A common method for hacking into Microsoft 365, multiphase attacks begin with phishing and evolve into spear phishing. A hacker sends a phishing email to an employee, impersonating Microsoft. The victim unknowingly gives up their Microsoft 365 login credentials on a phishing page. Armed with the victim’s username and password, the hacker enters the business’s Office 365 ecosystem where they launch spear phishing attacks using legitimate Microsoft 365 email addresses.
- Wire Transfer Requests
Also known as business email compromise (BEC), this spear phishing variant is one of the most costly. A hacker posing as a top executive makes a request for funds in the form of a wire transfer. In many high-profile cases, businesses were completely unaware that millions of dollars had been sent to fraudulent bank accounts.
Spear Phishing Techniques
A one-off, text-only spear phishing email might look unsophisticated on the surface, but there are social engineering techniques at work that reveal a sophisticated level of psychological manipulation. Below are some examples :
Engaging in pretexting
- Spear phishers prime their victims by first sending a friendly email and engaging in small talk, such as “how was your vacation?” or “congrats on the promotion.” This lowers the victim’s guard, prepping them for the spear phisher’s eventual request, which might not come for several more emails.
Making urgent requests
- Often, spear phishers will convince their victims that they have only hours—or even minutes—to send a wire transfer, change their bank account information, or purchase gift cards for clients..
Sending emails via mobile :
- Spear phishers posing as executives often claim to be out of the office, even out of the country, and urgently need the victim’s help. Adding “sent from my iPad, iPhone, or Android device” adds to the believability of such a claim and also excuses mistakes in the email, such as typos. It also creates an excuse for using a non-corporate email address like Gmail.
Spear Phishing Prevention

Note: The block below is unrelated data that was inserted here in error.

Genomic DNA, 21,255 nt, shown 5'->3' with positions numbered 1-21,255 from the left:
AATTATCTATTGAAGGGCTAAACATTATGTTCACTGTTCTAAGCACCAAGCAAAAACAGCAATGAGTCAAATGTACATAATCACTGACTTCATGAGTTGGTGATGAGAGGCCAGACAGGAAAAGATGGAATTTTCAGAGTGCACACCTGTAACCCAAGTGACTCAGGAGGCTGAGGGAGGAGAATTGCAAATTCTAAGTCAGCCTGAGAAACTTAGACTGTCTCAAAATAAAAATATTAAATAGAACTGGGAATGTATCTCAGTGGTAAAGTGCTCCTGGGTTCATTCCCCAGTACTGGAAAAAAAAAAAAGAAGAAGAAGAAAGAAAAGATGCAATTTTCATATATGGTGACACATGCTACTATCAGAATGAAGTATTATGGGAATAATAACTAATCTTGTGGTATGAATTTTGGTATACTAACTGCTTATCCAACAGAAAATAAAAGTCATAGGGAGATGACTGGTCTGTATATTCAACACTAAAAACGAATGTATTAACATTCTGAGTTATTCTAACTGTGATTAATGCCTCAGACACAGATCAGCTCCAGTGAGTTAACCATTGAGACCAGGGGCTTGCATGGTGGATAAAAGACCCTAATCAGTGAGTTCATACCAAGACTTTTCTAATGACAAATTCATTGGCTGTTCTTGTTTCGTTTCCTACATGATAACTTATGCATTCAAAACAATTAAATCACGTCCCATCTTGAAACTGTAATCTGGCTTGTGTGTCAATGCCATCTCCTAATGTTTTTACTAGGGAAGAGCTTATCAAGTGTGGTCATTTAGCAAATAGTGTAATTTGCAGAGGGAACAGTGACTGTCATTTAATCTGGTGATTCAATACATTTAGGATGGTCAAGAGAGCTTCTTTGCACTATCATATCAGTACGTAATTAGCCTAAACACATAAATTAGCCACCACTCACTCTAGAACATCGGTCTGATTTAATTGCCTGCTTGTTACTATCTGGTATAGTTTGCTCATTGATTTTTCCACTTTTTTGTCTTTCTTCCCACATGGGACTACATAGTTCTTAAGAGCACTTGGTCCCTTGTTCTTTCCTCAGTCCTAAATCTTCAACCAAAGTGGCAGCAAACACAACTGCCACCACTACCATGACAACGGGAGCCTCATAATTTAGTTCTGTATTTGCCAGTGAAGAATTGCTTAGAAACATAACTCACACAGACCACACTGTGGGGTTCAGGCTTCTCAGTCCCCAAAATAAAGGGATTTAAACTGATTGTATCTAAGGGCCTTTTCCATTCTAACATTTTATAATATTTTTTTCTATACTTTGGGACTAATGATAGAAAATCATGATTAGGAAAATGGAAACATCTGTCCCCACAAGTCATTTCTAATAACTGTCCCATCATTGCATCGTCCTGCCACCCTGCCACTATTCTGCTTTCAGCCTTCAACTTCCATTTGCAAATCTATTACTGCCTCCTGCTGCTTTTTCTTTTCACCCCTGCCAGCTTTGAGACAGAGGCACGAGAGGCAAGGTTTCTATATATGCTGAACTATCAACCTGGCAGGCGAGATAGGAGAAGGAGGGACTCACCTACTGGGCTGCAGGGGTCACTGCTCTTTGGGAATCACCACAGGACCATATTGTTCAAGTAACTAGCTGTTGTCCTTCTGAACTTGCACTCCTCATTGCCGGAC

The absence of URLs and attachments makes spear phishing extremely difficult to detect. Traditional email security solutions use outdated methods to block threats, and most are ineffective in the fight against spear phishing. Optimal spear phishing protection requires advanced methods.
Traditional Email Defense
Reputation-based threat detection blocks known, malicious email senders (IP addresses) and phishing URLs. A reputation-based filter will block bad senders known to the filter but will miss new threats.
- Signature (Fingerprint) :
Signature-based threat detection blocks threats with a known “signature,” such as malware code.
Sandboxing sends suspicious emails to a controlled environment for analysis. It’s ineffective against spear phishing emails that do not include attachments or links.
- Secure Email Gateways :
Secure email gateways (SEG) rely on reputation and signature-based detection. A SEG sits outside of Microsoft 365 architecture, disabling Exchange Online Protection (EOP) and leaving Microsoft 365 unprotected against insider attacks.
With predictive defense, artificial intelligence (AI), including a combination of supervised and unsupervised machine learning models, work together to identify the telltale and difficult-to-detect signs of spear phishing :
- Supervised Learning :
Algorithms are trained with malicious and legitimate and emails to recognize specific features of spear phishing emails, such as mobile signatures and email addresses from public domains.
- Unsupervised Learning :
Natural Language Processing and Unsupervised Anomaly Detection recognize abusive patterns in spear phishing emails, including urgency, flag words, and email addresses that do not match senders in a business’s entity model.
- User Feedback Loops :
Users report spear phishing emails to the security operations team (SOC), which analyzes the email and improves the algorithms.
Vade for M365
Vade for M365 blocks advanced attacks from the first email thanks to machine learning models that perform real-time behavioral analysis of the entire phishing email, including any URLs and attachments. Leveraging data from more than 1.4 billion inboxes, our AI-based threat detection stops threats before, during, and even after phishing attacks.